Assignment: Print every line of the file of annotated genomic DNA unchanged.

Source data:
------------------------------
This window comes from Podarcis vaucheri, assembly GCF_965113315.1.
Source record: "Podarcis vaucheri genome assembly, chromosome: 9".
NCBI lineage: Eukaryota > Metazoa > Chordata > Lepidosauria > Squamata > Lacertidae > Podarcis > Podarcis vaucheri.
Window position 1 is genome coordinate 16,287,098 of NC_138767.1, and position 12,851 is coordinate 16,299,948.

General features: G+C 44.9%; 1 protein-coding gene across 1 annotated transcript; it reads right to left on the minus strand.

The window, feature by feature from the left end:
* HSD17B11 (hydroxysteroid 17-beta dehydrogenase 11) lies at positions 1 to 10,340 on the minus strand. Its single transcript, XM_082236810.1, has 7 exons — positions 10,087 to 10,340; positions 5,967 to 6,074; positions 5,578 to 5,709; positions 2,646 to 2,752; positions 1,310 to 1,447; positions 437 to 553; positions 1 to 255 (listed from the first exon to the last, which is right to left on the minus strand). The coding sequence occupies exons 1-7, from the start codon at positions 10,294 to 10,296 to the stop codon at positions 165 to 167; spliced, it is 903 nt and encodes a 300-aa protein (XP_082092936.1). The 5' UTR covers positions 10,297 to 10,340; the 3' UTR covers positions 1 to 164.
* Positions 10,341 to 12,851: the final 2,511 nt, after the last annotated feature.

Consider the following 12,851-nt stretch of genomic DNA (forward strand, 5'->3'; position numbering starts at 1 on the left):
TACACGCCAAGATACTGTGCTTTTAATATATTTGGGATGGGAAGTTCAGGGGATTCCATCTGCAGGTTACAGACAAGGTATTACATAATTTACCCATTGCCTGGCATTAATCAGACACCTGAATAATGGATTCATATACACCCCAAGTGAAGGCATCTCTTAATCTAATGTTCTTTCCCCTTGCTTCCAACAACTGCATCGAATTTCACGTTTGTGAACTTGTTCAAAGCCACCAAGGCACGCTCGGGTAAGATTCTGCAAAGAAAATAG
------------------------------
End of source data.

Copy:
This window comes from Podarcis vaucheri, assembly GCF_965113315.1.
Source record: "Podarcis vaucheri genome assembly, chromosome: 9".
NCBI lineage: Eukaryota > Metazoa > Chordata > Lepidosauria > Squamata > Lacertidae > Podarcis > Podarcis vaucheri.
Window position 1 is genome coordinate 16,287,098 of NC_138767.1, and position 12,851 is coordinate 16,299,948.

General features: G+C 44.9%; 1 protein-coding gene across 1 annotated transcript; it reads right to left on the minus strand.

The window, feature by feature from the left end:
* HSD17B11 (hydroxysteroid 17-beta dehydrogenase 11) lies at positions 1 to 10,340 on the minus strand. Its single transcript, XM_082236810.1, has 7 exons — positions 10,087 to 10,340; positions 5,967 to 6,074; positions 5,578 to 5,709; positions 2,646 to 2,752; positions 1,310 to 1,447; positions 437 to 553; positions 1 to 255 (listed from the first exon to the last, which is right to left on the minus strand). The coding sequence occupies exons 1-7, from the start codon at positions 10,294 to 10,296 to the stop codon at positions 165 to 167; spliced, it is 903 nt and encodes a 300-aa protein (XP_082092936.1). The 5' UTR covers positions 10,297 to 10,340; the 3' UTR covers positions 1 to 164.
* Positions 10,341 to 12,851: the final 2,511 nt, after the last annotated feature.

Consider the following 12,851-nt stretch of genomic DNA (forward strand, 5'->3'; position numbering starts at 1 on the left):
TACACGCCAAGATACTGTGCTTTTAATATATTTGGGATGGGAAGTTCAGGGGATTCCATCTGCAGGTTACAGACAAGGTATTACATAATTTACCCATTGCCTGGCATTAATCAGACACCTGAATAATGGATTCATATACACCCCAAGTGAAGGCATCTCTTAATCTAATGTTCTTTCCCCTTGCTTCCAACAACTGCATCGAATTTCACGTTTGTGAACTTGTTCAAAGCCACCAAGGCACGCTCGGGTAAGATTCTGCAAAGAAAATAG